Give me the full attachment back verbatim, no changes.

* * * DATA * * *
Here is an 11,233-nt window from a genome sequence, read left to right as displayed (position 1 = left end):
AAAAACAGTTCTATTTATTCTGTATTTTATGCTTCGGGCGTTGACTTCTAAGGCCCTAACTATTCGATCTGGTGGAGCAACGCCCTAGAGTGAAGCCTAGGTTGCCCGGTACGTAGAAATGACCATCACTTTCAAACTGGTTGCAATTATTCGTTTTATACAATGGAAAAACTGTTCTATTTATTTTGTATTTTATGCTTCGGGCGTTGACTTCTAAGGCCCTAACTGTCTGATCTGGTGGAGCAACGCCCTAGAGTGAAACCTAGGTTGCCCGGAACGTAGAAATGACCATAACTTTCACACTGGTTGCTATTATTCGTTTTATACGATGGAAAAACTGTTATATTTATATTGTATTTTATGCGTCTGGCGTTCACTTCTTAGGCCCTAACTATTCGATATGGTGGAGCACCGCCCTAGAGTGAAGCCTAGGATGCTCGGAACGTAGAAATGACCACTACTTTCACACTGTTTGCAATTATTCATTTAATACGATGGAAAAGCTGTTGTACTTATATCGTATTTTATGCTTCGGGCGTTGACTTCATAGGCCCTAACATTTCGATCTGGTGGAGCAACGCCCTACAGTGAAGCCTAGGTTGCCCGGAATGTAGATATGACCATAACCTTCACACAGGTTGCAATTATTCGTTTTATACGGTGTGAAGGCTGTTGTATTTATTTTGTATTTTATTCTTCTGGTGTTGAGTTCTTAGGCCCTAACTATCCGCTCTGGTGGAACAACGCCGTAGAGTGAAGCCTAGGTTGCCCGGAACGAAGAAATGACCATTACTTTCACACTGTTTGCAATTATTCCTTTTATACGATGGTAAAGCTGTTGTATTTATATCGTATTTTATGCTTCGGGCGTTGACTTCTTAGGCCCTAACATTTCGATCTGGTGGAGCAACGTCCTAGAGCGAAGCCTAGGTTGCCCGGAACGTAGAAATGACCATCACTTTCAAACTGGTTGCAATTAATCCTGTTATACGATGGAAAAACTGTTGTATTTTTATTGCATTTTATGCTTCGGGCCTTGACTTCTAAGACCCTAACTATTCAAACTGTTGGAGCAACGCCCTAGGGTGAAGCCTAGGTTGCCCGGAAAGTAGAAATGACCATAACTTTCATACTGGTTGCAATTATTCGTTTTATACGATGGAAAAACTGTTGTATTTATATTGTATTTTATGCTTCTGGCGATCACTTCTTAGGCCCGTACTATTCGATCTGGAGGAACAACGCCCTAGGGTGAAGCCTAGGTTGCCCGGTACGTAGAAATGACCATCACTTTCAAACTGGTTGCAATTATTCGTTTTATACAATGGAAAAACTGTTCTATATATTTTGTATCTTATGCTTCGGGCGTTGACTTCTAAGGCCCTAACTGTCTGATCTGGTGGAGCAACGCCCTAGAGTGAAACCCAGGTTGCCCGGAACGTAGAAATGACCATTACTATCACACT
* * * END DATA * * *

Here is an 11,233-nt window from a genome sequence, read left to right as displayed (position 1 = left end):
AAAAACAGTTCTATTTATTCTGTATTTTATGCTTCGGGCGTTGACTTCTAAGGCCCTAACTATTCGATCTGGTGGAGCAACGCCCTAGAGTGAAGCCTAGGTTGCCCGGTACGTAGAAATGACCATCACTTTCAAACTGGTTGCAATTATTCGTTTTATACAATGGAAAAACTGTTCTATTTATTTTGTATTTTATGCTTCGGGCGTTGACTTCTAAGGCCCTAACTGTCTGATCTGGTGGAGCAACGCCCTAGAGTGAAACCTAGGTTGCCCGGAACGTAGAAATGACCATAACTTTCACACTGGTTGCTATTATTCGTTTTATACGATGGAAAAACTGTTATATTTATATTGTATTTTATGCGTCTGGCGTTCACTTCTTAGGCCCTAACTATTCGATATGGTGGAGCACCGCCCTAGAGTGAAGCCTAGGATGCTCGGAACGTAGAAATGACCACTACTTTCACACTGTTTGCAATTATTCATTTAATACGATGGAAAAGCTGTTGTACTTATATCGTATTTTATGCTTCGGGCGTTGACTTCATAGGCCCTAACATTTCGATCTGGTGGAGCAACGCCCTACAGTGAAGCCTAGGTTGCCCGGAATGTAGATATGACCATAACCTTCACACAGGTTGCAATTATTCGTTTTATACGGTGTGAAGGCTGTTGTATTTATTTTGTATTTTATTCTTCTGGTGTTGAGTTCTTAGGCCCTAACTATCCGCTCTGGTGGAACAACGCCGTAGAGTGAAGCCTAGGTTGCCCGGAACGAAGAAATGACCATTACTTTCACACTGTTTGCAATTATTCCTTTTATACGATGGTAAAGCTGTTGTATTTATATCGTATTTTATGCTTCGGGCGTTGACTTCTTAGGCCCTAACATTTCGATCTGGTGGAGCAACGTCCTAGAGCGAAGCCTAGGTTGCCCGGAACGTAGAAATGACCATCACTTTCAAACTGGTTGCAATTAATCCTGTTATACGATGGAAAAACTGTTGTATTTTTATTGCATTTTATGCTTCGGGCCTTGACTTCTAAGACCCTAACTATTCAAACTGTTGGAGCAACGCCCTAGGGTGAAGCCTAGGTTGCCCGGAAAGTAGAAATGACCATAACTTTCATACTGGTTGCAATTATTCGTTTTATACGATGGAAAAACTGTTGTATTTATATTGTATTTTATGCTTCTGGCGATCACTTCTTAGGCCCGTACTATTCGATCTGGAGGAACAACGCCCTAGGGTGAAGCCTAGGTTGCCCGGTACGTAGAAATGACCATCACTTTCAAACTGGTTGCAATTATTCGTTTTATACAATGGAAAAACTGTTCTATATATTTTGTATCTTATGCTTCGGGCGTTGACTTCTAAGGCCCTAACTGTCTGATCTGGTGGAGCAACGCCCTAGAGTGAAACCCAGGTTGCCCGGAACGTAGAAATGACCATTACTATCACACT